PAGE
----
Eric: It was decided they were “too big to fail.” This means that if they collapsed, so many people, institutions, and even countries would be affected, that the effect would be damaging. So, AIG received an $85 billion loan from the federal government so that they could survive.
Becky: However, this was before Benmoshe became CEO. Since then, AIG has been recovering from the financial crisis.
Eric: Benmosche made roughly $3 million in salary per year, and including bonuses and other stock options he made roughly $7 million a year.
Becky: Which brings us to our next CEO. Who is it?
Eric: Number 3 of our top 5 CEOs in finance is David Simon.
Becky: David Simon is the CEO and chairman of the board for Simon Property group. Now, before doing this lesson I had never heard of the Simon Property group.
Eric: But the Simon Property group is the largest publicly traded real estate company in the United States.
Becky: It’s such a big company that it’s listed on the Standard and Poor's 500 Index, which is a list of the 500 best companies to invest in.
Eric: He’s a hard worker and is often referred to as “hard-nosed,” which means that he can be kind of tough, especially in business negotiations.
Becky: However, that “hard-nosed” attitude has paid off and Simon receives a yearly compensation package of roughly $6.5 million.
Eric: Next on our list of the top five CEOs in finance is Craig S. Donohue.
Becky: Donohue is the Chief Executive Officer of the CME group. In a previous lesson, we talked about the incredible power and influence that the CME group has over the world’s finances.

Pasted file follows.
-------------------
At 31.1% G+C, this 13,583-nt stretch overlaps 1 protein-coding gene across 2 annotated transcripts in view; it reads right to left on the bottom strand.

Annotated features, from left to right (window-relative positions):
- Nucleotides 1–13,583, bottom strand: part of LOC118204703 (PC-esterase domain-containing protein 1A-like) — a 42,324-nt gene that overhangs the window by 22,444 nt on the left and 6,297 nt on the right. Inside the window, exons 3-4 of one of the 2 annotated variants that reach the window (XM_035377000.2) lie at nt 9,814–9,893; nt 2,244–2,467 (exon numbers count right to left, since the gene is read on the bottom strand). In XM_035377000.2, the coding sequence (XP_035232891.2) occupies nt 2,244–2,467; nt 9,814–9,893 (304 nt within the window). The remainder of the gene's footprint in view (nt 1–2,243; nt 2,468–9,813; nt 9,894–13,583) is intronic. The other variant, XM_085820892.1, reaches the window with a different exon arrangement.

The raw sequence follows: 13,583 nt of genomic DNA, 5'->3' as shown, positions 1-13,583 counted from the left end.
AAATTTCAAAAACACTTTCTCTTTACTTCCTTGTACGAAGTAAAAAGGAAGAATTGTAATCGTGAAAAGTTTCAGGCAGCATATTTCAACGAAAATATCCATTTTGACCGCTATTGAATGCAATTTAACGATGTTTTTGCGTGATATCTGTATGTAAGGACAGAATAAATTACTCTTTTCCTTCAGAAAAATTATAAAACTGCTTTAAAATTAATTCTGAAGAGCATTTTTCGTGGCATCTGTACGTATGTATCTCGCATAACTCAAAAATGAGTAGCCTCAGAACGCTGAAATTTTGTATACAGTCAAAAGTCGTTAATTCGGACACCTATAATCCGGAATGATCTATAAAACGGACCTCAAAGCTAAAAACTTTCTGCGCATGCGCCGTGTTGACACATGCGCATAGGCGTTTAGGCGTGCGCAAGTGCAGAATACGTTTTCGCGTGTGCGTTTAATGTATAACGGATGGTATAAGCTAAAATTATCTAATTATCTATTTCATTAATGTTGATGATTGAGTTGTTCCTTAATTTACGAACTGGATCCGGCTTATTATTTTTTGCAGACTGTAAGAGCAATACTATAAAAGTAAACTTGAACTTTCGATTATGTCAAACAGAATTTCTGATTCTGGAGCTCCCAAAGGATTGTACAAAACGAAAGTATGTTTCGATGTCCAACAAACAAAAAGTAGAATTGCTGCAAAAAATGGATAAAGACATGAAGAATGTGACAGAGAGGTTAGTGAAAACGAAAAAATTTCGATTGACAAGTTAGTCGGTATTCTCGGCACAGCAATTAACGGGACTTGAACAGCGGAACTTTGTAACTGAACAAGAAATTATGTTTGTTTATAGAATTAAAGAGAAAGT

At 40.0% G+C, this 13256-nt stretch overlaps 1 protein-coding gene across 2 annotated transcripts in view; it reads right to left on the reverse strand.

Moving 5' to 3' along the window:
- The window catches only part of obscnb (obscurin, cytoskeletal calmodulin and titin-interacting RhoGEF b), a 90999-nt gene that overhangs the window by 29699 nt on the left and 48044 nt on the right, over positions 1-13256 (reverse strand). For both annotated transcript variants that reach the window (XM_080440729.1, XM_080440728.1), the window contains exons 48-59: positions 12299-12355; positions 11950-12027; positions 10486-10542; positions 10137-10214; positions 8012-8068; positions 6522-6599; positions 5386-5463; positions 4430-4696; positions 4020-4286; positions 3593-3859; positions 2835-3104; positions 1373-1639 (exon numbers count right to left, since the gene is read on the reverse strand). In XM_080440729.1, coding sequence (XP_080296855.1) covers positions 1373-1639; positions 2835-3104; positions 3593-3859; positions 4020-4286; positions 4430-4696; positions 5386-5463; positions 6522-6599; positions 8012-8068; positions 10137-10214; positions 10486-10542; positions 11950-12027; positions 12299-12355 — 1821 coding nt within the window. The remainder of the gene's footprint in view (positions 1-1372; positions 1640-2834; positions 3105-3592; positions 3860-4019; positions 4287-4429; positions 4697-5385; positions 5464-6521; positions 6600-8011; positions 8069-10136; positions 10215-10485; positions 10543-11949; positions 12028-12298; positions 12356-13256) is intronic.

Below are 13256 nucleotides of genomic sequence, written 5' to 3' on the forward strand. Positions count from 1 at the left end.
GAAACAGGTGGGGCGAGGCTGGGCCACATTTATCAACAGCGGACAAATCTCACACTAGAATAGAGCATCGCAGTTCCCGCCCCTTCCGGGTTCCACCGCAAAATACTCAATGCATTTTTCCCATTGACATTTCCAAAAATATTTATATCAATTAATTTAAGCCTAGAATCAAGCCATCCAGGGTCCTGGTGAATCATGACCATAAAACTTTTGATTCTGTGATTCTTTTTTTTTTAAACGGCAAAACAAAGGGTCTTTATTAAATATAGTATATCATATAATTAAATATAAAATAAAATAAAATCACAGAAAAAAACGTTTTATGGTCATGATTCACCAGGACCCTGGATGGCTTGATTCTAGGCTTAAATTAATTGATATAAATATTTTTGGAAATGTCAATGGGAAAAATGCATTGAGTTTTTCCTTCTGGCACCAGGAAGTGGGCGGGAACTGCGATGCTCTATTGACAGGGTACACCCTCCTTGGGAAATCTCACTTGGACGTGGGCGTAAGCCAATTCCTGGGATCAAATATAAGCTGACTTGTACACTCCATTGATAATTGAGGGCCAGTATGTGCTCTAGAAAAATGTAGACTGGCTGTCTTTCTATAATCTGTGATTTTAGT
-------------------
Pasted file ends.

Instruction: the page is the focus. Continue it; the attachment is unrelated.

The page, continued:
Eric: Donohue became CEO of CME Holding Inc. in January 2004. In 2007 CME Holding Inc. merged with the Chicago Board of Trade and became the CME Group we know today. Donohue stayed on as CEO and still is today.
Becky: Donohue was also instrumental in the formation of the CME group. Beyond that, he also played a lead role in expanding the core business of the CME group.
Eric: Donohue also orchestrated the transition of the CME group from a private company to becoming the first publicly traded financial exchange in the United States.
Becky: At 44 years old, Donohue is the youngest CEO on our list and his yearly earnings total around $8.6 million.
Eric: And number 1 in our top 5 CEOs in Finance is William A. Osborn.
Becky: Osborne is currently 64 years old and was the CEO of Northern Trust Corporation for 14 years.
Eric: Technically, he’s no longer the CEO of Northern Trust, but he’s still on the board of directors.
Becky: He’s also on the Board of Directors for Northwestern University, Caterpillar Incorporated, Tribune Company, and Abbott Laboratories.
Eric: Mr. Osborne makes a total yearly compensation of $9.7 million. This comes from his salary, stocks, options, and his retirement pension.
Becky: He’s also on the Board of Trustees for the Museum of Science and Industry, and Chairman of the Chicago Symphony Orchestra Association.
Eric: He’s also on the Board of Directors for Northwestern Memorial Health Care, the Chicago Urban League, the Renaissance Schools Fund, and the Lyric Opera of Chicago. Wow, he sounds like a busy man!
Becky: Okay, that’s all for this lesson. Thanks for listening, and we’ll see you next time!
Eric: Bye!